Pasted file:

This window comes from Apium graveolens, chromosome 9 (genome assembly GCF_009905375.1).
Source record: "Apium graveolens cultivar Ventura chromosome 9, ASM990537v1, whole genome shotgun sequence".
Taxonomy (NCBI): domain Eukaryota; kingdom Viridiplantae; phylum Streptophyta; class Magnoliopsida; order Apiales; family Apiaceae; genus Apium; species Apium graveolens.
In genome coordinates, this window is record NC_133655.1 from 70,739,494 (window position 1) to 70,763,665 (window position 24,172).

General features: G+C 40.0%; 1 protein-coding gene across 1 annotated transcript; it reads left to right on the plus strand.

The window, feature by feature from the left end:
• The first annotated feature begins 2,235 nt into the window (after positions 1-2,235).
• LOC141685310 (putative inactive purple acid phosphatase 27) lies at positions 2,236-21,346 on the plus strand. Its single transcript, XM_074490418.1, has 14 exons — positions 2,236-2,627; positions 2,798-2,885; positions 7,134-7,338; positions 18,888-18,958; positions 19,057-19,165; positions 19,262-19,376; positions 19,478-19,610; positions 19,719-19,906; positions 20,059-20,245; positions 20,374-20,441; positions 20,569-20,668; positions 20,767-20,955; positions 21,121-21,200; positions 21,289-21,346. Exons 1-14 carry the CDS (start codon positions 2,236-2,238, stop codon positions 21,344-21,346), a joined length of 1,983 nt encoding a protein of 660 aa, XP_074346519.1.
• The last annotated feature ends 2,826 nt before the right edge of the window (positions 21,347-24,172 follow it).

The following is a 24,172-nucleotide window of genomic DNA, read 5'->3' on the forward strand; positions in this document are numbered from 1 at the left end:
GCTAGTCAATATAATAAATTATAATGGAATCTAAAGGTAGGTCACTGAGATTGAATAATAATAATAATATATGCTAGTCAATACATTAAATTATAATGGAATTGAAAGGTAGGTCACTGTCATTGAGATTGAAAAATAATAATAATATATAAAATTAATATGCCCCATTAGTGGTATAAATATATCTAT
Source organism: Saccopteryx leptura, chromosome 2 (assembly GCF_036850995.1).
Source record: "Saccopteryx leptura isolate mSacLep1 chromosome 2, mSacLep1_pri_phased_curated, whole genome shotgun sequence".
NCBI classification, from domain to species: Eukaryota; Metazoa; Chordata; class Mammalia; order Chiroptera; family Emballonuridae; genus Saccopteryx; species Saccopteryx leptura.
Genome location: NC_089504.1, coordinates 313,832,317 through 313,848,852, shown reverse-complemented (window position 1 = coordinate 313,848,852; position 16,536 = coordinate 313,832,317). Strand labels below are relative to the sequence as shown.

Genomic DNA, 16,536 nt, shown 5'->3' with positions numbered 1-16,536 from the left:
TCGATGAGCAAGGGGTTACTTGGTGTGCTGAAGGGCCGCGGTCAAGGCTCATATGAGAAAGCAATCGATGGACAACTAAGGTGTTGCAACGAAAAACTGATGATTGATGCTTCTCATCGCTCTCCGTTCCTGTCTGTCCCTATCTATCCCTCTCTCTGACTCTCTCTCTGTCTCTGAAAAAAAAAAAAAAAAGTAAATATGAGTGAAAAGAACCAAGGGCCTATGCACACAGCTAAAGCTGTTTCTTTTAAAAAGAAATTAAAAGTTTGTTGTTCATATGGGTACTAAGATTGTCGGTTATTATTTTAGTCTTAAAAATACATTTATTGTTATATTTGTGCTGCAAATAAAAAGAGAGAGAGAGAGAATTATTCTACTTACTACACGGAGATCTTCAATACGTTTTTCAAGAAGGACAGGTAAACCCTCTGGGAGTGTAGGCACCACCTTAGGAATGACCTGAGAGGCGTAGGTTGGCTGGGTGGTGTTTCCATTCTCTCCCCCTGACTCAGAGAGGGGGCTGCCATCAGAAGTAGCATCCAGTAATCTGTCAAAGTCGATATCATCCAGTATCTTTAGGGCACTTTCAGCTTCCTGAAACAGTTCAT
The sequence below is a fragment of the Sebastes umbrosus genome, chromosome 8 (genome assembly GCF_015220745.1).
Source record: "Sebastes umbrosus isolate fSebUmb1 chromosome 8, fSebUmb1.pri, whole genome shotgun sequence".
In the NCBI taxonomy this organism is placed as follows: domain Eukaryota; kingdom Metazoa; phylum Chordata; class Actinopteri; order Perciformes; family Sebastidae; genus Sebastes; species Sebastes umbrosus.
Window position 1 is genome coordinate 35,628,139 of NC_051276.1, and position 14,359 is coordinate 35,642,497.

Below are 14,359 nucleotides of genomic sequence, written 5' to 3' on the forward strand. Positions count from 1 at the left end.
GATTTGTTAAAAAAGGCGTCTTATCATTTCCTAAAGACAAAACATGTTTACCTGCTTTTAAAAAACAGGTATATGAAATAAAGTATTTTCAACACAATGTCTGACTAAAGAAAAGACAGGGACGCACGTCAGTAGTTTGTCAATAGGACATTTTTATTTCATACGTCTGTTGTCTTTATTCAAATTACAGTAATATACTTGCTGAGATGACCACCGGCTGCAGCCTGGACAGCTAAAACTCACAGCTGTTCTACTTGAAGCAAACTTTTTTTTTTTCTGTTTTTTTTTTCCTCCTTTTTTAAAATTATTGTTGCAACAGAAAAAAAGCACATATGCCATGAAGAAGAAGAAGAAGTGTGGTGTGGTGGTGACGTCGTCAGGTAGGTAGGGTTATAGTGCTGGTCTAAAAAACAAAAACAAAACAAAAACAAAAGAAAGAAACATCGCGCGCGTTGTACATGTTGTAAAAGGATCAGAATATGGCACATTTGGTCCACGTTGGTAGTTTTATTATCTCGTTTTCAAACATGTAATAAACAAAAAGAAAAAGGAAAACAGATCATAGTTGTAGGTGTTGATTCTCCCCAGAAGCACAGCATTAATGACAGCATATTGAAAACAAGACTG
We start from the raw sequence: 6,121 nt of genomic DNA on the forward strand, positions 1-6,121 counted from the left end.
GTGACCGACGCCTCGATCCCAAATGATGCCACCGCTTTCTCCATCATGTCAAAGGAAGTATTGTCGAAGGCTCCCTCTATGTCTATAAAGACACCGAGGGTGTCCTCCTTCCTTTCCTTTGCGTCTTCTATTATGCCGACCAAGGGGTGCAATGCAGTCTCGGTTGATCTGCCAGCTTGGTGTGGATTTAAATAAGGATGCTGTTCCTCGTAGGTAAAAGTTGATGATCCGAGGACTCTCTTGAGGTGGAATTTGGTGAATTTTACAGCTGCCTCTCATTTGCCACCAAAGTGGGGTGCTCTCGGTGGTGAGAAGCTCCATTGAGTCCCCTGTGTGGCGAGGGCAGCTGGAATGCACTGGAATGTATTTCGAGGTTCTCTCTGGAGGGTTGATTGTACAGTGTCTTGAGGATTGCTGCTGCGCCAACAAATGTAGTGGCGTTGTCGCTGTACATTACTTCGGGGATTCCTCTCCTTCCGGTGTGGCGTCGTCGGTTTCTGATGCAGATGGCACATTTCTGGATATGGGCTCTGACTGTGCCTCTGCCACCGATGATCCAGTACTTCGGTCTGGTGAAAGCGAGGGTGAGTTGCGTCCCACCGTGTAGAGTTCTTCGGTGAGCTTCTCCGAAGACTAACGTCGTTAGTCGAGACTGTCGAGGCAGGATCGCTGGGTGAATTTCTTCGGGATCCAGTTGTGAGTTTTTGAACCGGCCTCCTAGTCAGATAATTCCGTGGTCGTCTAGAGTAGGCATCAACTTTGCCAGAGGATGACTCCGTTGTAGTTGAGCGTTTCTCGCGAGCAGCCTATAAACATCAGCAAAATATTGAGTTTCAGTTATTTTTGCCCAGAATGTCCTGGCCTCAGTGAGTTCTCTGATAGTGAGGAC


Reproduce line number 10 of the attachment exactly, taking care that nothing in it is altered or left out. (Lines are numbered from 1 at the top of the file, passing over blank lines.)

The following is a 24,172-nucleotide window of genomic DNA, read 5'->3' on the forward strand; positions in this document are numbered from 1 at the left end: